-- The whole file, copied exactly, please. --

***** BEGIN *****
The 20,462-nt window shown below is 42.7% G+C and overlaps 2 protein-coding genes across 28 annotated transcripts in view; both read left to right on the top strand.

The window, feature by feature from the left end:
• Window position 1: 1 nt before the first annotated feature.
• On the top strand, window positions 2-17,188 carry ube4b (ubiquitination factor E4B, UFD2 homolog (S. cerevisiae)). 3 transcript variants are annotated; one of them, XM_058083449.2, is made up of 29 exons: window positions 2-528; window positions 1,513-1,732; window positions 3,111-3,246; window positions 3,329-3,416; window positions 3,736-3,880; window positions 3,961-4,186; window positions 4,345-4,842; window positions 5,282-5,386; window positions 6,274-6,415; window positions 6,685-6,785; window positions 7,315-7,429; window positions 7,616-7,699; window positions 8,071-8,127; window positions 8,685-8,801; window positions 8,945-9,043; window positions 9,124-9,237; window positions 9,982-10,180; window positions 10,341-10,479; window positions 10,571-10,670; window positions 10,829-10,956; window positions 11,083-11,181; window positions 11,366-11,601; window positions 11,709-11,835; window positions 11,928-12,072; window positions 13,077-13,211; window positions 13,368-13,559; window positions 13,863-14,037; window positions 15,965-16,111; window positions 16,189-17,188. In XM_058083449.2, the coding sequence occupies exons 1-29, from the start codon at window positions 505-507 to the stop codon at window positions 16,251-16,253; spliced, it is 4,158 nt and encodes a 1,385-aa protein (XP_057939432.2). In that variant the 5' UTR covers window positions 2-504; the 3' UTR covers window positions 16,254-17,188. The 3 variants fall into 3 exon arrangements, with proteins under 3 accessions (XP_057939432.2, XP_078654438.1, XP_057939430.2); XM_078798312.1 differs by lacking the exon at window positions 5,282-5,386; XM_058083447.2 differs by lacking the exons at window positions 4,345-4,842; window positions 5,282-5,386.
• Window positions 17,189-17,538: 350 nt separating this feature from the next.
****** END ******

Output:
The 20,462-nt window shown below is 42.7% G+C and overlaps 2 protein-coding genes across 28 annotated transcripts in view; both read left to right on the top strand.

The window, feature by feature from the left end:
• Window position 1: 1 nt before the first annotated feature.
• On the top strand, window positions 2-17,188 carry ube4b (ubiquitination factor E4B, UFD2 homolog (S. cerevisiae)). 3 transcript variants are annotated; one of them, XM_058083449.2, is made up of 29 exons: window positions 2-528; window positions 1,513-1,732; window positions 3,111-3,246; window positions 3,329-3,416; window positions 3,736-3,880; window positions 3,961-4,186; window positions 4,345-4,842; window positions 5,282-5,386; window positions 6,274-6,415; window positions 6,685-6,785; window positions 7,315-7,429; window positions 7,616-7,699; window positions 8,071-8,127; window positions 8,685-8,801; window positions 8,945-9,043; window positions 9,124-9,237; window positions 9,982-10,180; window positions 10,341-10,479; window positions 10,571-10,670; window positions 10,829-10,956; window positions 11,083-11,181; window positions 11,366-11,601; window positions 11,709-11,835; window positions 11,928-12,072; window positions 13,077-13,211; window positions 13,368-13,559; window positions 13,863-14,037; window positions 15,965-16,111; window positions 16,189-17,188. In XM_058083449.2, the coding sequence occupies exons 1-29, from the start codon at window positions 505-507 to the stop codon at window positions 16,251-16,253; spliced, it is 4,158 nt and encodes a 1,385-aa protein (XP_057939432.2). In that variant the 5' UTR covers window positions 2-504; the 3' UTR covers window positions 16,254-17,188. The 3 variants fall into 3 exon arrangements, with proteins under 3 accessions (XP_057939432.2, XP_078654438.1, XP_057939430.2); XM_078798312.1 differs by lacking the exon at window positions 5,282-5,386; XM_058083447.2 differs by lacking the exons at window positions 4,345-4,842; window positions 5,282-5,386.
• Window positions 17,189-17,538: 350 nt separating this feature from the next.